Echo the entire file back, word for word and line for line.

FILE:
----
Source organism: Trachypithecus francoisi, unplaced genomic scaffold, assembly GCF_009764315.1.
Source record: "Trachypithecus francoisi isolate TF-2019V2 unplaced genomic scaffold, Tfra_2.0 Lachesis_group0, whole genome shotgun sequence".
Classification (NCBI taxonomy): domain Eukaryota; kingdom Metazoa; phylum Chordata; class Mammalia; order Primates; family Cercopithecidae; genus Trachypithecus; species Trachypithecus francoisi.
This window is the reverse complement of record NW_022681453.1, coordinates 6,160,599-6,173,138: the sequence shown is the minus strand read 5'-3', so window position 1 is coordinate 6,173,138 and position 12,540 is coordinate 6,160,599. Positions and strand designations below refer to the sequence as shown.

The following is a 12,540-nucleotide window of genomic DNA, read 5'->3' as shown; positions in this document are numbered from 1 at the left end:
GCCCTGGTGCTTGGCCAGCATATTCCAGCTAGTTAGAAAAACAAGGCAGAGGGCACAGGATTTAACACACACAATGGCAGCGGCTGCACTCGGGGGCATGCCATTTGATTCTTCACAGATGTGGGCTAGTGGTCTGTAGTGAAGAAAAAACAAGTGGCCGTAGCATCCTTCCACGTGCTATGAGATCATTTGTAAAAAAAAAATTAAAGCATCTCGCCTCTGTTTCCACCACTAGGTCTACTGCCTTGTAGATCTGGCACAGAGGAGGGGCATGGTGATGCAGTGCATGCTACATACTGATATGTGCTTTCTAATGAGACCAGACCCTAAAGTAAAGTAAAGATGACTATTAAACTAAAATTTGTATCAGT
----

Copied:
Source organism: Trachypithecus francoisi, unplaced genomic scaffold, assembly GCF_009764315.1.
Source record: "Trachypithecus francoisi isolate TF-2019V2 unplaced genomic scaffold, Tfra_2.0 Lachesis_group0, whole genome shotgun sequence".
Classification (NCBI taxonomy): domain Eukaryota; kingdom Metazoa; phylum Chordata; class Mammalia; order Primates; family Cercopithecidae; genus Trachypithecus; species Trachypithecus francoisi.
This window is the reverse complement of record NW_022681453.1, coordinates 6,160,599-6,173,138: the sequence shown is the minus strand read 5'-3', so window position 1 is coordinate 6,173,138 and position 12,540 is coordinate 6,160,599. Positions and strand designations below refer to the sequence as shown.

The following is a 12,540-nucleotide window of genomic DNA, read 5'->3' as shown; positions in this document are numbered from 1 at the left end:
GCCCTGGTGCTTGGCCAGCATATTCCAGCTAGTTAGAAAAACAAGGCAGAGGGCACAGGATTTAACACACACAATGGCAGCGGCTGCACTCGGGGGCATGCCATTTGATTCTTCACAGATGTGGGCTAGTGGTCTGTAGTGAAGAAAAAACAAGTGGCCGTAGCATCCTTCCACGTGCTATGAGATCATTTGTAAAAAAAAAATTAAAGCATCTCGCCTCTGTTTCCACCACTAGGTCTACTGCCTTGTAGATCTGGCACAGAGGAGGGGCATGGTGATGCAGTGCATGCTACATACTGATATGTGCTTTCTAATGAGACCAGACCCTAAAGTAAAGTAAAGATGACTATTAAACTAAAATTTGTATCAGT